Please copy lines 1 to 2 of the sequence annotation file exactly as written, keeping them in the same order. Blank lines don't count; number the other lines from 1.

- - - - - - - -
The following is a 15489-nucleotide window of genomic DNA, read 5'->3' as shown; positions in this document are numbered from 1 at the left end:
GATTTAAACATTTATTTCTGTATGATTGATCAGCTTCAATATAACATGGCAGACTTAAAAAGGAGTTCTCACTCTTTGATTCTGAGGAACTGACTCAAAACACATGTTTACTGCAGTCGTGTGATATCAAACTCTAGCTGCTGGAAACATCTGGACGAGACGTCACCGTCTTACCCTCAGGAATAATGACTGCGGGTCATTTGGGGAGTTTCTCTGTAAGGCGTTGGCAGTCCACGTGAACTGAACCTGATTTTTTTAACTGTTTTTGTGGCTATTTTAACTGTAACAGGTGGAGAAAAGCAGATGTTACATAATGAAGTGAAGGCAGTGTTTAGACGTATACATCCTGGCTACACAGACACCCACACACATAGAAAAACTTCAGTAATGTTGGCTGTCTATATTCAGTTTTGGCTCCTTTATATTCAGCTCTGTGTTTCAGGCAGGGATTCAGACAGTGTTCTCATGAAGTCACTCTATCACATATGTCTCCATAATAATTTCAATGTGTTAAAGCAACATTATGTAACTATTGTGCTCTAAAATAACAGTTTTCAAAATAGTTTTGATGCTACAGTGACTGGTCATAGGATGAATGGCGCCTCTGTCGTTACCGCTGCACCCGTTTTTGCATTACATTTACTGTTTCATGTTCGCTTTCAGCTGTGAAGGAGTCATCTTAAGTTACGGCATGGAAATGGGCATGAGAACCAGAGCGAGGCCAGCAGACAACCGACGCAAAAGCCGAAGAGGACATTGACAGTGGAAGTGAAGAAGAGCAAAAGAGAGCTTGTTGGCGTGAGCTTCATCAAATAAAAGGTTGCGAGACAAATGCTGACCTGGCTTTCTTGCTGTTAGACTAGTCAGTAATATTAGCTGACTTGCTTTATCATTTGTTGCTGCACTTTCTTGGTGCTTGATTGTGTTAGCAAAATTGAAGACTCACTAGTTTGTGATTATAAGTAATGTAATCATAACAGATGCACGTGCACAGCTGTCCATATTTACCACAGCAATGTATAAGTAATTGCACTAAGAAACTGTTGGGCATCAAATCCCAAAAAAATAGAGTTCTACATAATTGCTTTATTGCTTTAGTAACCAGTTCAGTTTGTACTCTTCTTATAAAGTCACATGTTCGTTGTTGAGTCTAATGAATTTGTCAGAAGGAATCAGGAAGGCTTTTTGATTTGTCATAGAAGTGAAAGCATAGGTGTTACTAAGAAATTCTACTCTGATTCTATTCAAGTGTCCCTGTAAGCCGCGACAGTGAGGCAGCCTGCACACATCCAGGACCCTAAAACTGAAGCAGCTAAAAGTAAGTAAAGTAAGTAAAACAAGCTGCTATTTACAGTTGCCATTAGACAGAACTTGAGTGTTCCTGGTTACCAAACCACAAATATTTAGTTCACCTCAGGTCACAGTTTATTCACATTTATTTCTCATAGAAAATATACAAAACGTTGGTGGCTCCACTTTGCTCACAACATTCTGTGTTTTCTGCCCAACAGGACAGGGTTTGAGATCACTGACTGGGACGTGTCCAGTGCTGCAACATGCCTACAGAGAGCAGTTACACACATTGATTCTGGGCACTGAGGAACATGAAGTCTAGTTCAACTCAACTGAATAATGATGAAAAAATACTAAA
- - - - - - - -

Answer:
The following is a 15489-nucleotide window of genomic DNA, read 5'->3' as shown; positions in this document are numbered from 1 at the left end:
GATTTAAACATTTATTTCTGTATGATTGATCAGCTTCAATATAACATGGCAGACTTAAAAAGGAGTTCTCACTCTTTGATTCTGAGGAACTGACTCAAAACACATGTTTACTGCAGTCGTGTGATATCAAACTCTAGCTGCTGGAAACATCTGGACGAGACGTCACCGTCTTACCCTCAGGAATAATGACTGCGGGTCATTTGGGGAGTTTCTCTGTAAGGCGTTGGCAGTCCACGTGAACTGAACCTGATTTTTTTAACTGTTTTTGTGGCTATTTTAACTGTAACAGGTGGAGAAAAGCAGATGTTACATAATGAAGTGAAGGCAGTGTTTAGACGTATACATCCTGGCTACACAGACACCCACACACATAGAAAAACTTCAGTAATGTTGGCTGTCTATATTCAGTTTTGGCTCCTTTATATTCAGCTCTGTGTTTCAGGCAGGGATTCAGACAGTGTTCTCATGAAGTCACTCTATCACATATGTCTCCATAATAATTTCAATGTGTTAAAGCAACATTATGTAACTATTGTGCTCTAAAATAACAGTTTTCAAAATAGTTTTGATGCTACAGTGACTGGTCATAGGATGAATGGCGCCTCTGTCGTTACCGCTGCACCCGTTTTTGCATTACATTTACTGTTTCATGTTCGCTTTCAGCTGTGAAGGAGTCATCTTAAGTTACGGCATGGAAATGGGCATGAGAACCAGAGCGAGGCCAGCAGACAACCGACGCAAAAGCCGAAGAGGACATTGACAGTGGAAGTGAAGAAGAGCAAAAGAGAGCTTGTTGGCGTGAGCTTCATCAAATAAAAGGTTGCGAGACAAATGCTGACCTGGCTTTCTTGCTGTTAGACTAGTCAGTAATATTAGCTGACTTGCTTTATCATTTGTTGCTGCACTTTCTTGGTGCTTGATTGTGTTAGCAAAATTGAAGACTCACTAGTTTGTGATTATAAGTAATGTAATCATAACAGATGCACGTGCACAGCTGTCCATATTTACCACAGCAATGTATAAGTAATTGCACTAAGAAACTGTTGGGCATCAAATCCCAAAAAAATAGAGTTCTACATAATTGCTTTATTGCTTTAGTAACCAGTTCAGTTTGTACTCTTCTTATAAAGTCACATGTTCGTTGTTGAGTCTAATGAATTTGTCAGAAGGAATCAGGAAGGCTTTTTGATTTGTCATAGAAGTGAAAGCATAGGTGTTACTAAGAAATTCTACTCTGATTCTATTCAAGTGTCCCTGTAAGCCGCGACAGTGAGGCAGCCTGCACACATCCAGGACCCTAAAACTGAAGCAGCTAAAAGTAAGTAAAGTAAGTAAAACAAGCTGCTATTTACAGTTGCCATTAGACAGAACTTGAGTGTTCCTGGTTACCAAACCACAAATATTTAGTTCACCTCAGGTCACAGTTTATTCACATTTATTTCTCATAGAAAATATACAAAACGTTGGTGGCTCCACTTTGCTCACAACATTCTGTGTTTTCTGCCCAACAGGACAGGGTTTGAGATCACTGACTGGGACGTGTCCAGTGCTGCAACATGCCTACAGAGAGCAGTTACACACATTGATTCTGGGCACTGAGGAACATGAAGTCTAGTTCAACTCAACTGAATAATGATGAAAAAATACTAAA